?A grove of giant redwoods or sequoias should be kept just as we keep a great or beautiful cathedral.? ? Theodore Roosevelt In 2013, an alarming number of Redwood National Park redwood trees were shorn of their knobby protrusions, called burls. The trees were disfigured by thieves aiming to sell the distinctive burl wood on the black market. One team was bold enough to fell an entire tree for its burl. Concerned over the welfare of these iconic treasures, Kirk Crippens and Gretchen LeMaistre worked with park rangers to access each damaged tree. From 2013 to 2016, they made many visits to the redwood forests of Humboldt County, California, observing the trees in changing light and seasons. Redwood trees are living witnesses to our human history, sometimes existing for as long as three thousand yeargs. Out of respect for their ancient heritage, and after an extended period of aggressive logging in the late 1800s, Theodore Roosevelt championed protection efforts that led to the formation of the National Park Service. Pioneering photographers such as Carleton Watkins and Eadweard Muybridge also fostered preservation through their striking images, many of which influenced the United States Congress. Crippens and LeMaistre honor the link between the history of photography and conservation by retracing the paths and methods of the early photographic masters. Today less than 5% of old-growth coast redwood forest remains in the Northern Hemisphere, most living in the Redwood National and State Parks of the United States. Since redwoods propagate through their burls, poached trees? ability to reproduce is threatened. They also become vulnerable to disease. Decades may pass before the full impact on the forest can be assessed. Live Burls marks the conflict between entitled consumption and celebration of natural resources at the heart of the American ethos. Based in San Francisco, Kirk Crippens and Gretchen LeMaistre have worked on collaborative projects and individual works for over a decade. Live Burls prints are held in the collections of the Smithsonian Institution, Washington D.C., USA; the Museum of Fine Arts in Houston, USA; and RayKo Photo Center, San Francisco, USA. In 2016 and 2017, Live Burls was exhibited at Candela Gallery, Richmond, VA, USA; and Datz Museum of Art, Gwangju, South Korea.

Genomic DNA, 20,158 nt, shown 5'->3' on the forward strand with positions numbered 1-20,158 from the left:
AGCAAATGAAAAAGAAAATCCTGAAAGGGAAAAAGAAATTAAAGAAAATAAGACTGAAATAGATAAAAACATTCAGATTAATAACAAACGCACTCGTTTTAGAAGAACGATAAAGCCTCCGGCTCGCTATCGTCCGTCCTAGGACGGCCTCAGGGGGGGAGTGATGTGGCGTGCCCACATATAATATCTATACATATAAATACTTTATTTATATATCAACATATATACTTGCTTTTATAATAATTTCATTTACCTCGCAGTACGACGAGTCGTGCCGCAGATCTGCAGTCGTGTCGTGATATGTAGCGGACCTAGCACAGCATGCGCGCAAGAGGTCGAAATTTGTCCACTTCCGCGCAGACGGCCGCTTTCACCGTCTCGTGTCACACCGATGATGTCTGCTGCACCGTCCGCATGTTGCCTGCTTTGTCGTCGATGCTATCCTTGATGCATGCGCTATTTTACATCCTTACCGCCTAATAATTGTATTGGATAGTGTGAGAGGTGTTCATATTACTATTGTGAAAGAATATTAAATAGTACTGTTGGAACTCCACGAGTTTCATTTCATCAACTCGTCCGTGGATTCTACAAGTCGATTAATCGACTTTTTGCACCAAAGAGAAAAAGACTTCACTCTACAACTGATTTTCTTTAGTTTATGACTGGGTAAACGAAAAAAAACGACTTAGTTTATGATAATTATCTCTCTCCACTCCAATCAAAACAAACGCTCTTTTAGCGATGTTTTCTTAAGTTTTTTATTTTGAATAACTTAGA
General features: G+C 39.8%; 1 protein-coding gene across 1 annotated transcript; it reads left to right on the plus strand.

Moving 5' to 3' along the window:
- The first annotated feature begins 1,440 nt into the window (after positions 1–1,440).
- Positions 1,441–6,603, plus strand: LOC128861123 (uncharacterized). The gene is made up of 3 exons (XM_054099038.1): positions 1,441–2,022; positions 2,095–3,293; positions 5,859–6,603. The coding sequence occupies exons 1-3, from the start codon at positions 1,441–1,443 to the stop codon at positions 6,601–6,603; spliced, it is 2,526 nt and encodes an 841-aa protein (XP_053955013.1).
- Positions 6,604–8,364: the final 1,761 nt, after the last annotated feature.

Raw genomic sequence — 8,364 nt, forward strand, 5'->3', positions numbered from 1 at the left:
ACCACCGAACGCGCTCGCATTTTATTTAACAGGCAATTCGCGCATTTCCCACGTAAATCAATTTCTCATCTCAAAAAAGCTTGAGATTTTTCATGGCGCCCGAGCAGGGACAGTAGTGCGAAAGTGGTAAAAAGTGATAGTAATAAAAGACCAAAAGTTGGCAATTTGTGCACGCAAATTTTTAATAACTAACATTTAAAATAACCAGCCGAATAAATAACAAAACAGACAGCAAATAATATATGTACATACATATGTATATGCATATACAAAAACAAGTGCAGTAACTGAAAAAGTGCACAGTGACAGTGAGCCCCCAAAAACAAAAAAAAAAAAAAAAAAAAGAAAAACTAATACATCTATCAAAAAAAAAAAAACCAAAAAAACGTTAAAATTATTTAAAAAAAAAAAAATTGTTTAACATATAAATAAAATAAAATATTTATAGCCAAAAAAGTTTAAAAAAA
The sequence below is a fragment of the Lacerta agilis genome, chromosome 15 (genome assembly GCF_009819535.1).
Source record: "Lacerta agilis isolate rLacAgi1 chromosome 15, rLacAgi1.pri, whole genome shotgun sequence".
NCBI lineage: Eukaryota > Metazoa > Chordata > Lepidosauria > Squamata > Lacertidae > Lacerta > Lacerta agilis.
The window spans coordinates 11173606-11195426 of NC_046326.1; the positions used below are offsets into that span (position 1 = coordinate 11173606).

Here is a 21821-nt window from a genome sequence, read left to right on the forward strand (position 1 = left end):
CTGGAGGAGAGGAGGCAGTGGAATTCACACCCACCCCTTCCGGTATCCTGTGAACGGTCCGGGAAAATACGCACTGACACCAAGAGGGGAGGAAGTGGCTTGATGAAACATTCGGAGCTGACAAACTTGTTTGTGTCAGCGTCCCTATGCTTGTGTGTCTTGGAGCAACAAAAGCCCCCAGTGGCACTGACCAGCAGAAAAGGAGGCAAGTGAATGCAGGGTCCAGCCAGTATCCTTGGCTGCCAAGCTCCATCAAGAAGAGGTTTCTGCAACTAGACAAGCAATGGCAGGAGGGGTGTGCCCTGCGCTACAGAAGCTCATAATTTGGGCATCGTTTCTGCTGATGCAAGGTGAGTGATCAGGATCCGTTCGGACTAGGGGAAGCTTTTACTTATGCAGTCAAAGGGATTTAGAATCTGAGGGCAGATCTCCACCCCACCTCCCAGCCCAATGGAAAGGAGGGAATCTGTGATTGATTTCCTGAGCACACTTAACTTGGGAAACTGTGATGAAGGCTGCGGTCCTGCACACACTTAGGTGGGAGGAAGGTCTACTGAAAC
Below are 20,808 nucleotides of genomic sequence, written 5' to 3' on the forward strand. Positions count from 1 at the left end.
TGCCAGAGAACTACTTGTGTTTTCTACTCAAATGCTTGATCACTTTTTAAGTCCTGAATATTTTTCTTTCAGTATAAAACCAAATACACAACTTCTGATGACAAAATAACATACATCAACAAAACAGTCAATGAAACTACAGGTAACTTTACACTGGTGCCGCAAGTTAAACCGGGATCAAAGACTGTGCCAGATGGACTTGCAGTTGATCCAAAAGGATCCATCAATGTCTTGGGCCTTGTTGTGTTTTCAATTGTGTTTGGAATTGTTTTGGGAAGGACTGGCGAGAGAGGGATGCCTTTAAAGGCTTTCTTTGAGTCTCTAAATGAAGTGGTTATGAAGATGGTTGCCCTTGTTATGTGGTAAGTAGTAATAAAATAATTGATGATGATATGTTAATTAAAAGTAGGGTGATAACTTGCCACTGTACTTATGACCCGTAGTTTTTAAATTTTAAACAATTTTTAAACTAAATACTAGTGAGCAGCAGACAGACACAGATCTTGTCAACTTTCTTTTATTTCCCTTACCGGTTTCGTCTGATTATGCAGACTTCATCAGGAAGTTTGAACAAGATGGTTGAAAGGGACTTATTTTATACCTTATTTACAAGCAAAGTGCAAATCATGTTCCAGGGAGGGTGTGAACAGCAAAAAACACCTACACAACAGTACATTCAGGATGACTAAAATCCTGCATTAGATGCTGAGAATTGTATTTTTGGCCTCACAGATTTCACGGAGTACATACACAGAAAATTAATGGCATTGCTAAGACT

These amazing photographs showcase the stunning variety of marine life, from gargantuan sharks to microscopic invertebrates to vast gardens of coral. Gathered over 10 years, these glorious images explore the colors, patterns, and textures in the ocean, and will inspire the amateur marine biologist inside us all.